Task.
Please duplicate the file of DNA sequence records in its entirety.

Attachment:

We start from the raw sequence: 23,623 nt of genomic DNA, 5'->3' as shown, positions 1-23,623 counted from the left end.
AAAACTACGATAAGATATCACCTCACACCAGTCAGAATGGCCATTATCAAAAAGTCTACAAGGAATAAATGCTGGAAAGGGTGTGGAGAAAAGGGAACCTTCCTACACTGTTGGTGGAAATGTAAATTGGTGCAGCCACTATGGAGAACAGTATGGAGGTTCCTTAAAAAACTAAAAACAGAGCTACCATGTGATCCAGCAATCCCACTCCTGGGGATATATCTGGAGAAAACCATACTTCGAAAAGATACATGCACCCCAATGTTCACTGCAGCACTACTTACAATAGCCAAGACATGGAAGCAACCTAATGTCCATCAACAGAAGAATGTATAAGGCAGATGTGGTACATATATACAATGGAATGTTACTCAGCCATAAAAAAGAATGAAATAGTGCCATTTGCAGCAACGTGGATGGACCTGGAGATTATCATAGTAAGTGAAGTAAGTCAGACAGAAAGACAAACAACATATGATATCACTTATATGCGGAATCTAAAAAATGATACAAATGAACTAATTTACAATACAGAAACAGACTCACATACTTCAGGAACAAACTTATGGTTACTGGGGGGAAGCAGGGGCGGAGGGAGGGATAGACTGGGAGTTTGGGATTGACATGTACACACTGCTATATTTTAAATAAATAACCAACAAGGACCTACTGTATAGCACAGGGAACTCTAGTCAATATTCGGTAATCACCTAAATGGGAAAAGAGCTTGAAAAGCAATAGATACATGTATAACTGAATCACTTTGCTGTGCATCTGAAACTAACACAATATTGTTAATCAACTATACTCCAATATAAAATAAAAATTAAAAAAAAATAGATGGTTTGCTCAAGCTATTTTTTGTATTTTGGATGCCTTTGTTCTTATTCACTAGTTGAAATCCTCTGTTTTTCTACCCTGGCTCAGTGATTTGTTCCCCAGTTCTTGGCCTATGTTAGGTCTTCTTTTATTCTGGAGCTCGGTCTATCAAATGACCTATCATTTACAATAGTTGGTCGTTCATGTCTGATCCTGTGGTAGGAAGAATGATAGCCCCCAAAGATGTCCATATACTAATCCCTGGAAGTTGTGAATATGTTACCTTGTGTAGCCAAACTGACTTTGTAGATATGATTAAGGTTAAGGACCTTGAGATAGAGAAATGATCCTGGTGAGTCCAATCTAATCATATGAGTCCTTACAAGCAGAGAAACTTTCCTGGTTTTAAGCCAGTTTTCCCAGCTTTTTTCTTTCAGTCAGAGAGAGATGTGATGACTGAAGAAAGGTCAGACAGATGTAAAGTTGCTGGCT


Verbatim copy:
We start from the raw sequence: 23,623 nt of genomic DNA, 5'->3' as shown, positions 1-23,623 counted from the left end.
AAAACTACGATAAGATATCACCTCACACCAGTCAGAATGGCCATTATCAAAAAGTCTACAAGGAATAAATGCTGGAAAGGGTGTGGAGAAAAGGGAACCTTCCTACACTGTTGGTGGAAATGTAAATTGGTGCAGCCACTATGGAGAACAGTATGGAGGTTCCTTAAAAAACTAAAAACAGAGCTACCATGTGATCCAGCAATCCCACTCCTGGGGATATATCTGGAGAAAACCATACTTCGAAAAGATACATGCACCCCAATGTTCACTGCAGCACTACTTACAATAGCCAAGACATGGAAGCAACCTAATGTCCATCAACAGAAGAATGTATAAGGCAGATGTGGTACATATATACAATGGAATGTTACTCAGCCATAAAAAAGAATGAAATAGTGCCATTTGCAGCAACGTGGATGGACCTGGAGATTATCATAGTAAGTGAAGTAAGTCAGACAGAAAGACAAACAACATATGATATCACTTATATGCGGAATCTAAAAAATGATACAAATGAACTAATTTACAATACAGAAACAGACTCACATACTTCAGGAACAAACTTATGGTTACTGGGGGGAAGCAGGGGCGGAGGGAGGGATAGACTGGGAGTTTGGGATTGACATGTACACACTGCTATATTTTAAATAAATAACCAACAAGGACCTACTGTATAGCACAGGGAACTCTAGTCAATATTCGGTAATCACCTAAATGGGAAAAGAGCTTGAAAAGCAATAGATACATGTATAACTGAATCACTTTGCTGTGCATCTGAAACTAACACAATATTGTTAATCAACTATACTCCAATATAAAATAAAAATTAAAAAAAAATAGATGGTTTGCTCAAGCTATTTTTTGTATTTTGGATGCCTTTGTTCTTATTCACTAGTTGAAATCCTCTGTTTTTCTACCCTGGCTCAGTGATTTGTTCCCCAGTTCTTGGCCTATGTTAGGTCTTCTTTTATTCTGGAGCTCGGTCTATCAAATGACCTATCATTTACAATAGTTGGTCGTTCATGTCTGATCCTGTGGTAGGAAGAATGATAGCCCCCAAAGATGTCCATATACTAATCCCTGGAAGTTGTGAATATGTTACCTTGTGTAGCCAAACTGACTTTGTAGATATGATTAAGGTTAAGGACCTTGAGATAGAGAAATGATCCTGGTGAGTCCAATCTAATCATATGAGTCCTTACAAGCAGAGAAACTTTCCTGGTTTTAAGCCAGTTTTCCCAGCTTTTTTCTTTCAGTCAGAGAGAGATGTGATGACTGAAGAAAGGTCAGACAGATGTAAAGTTGCTGGCT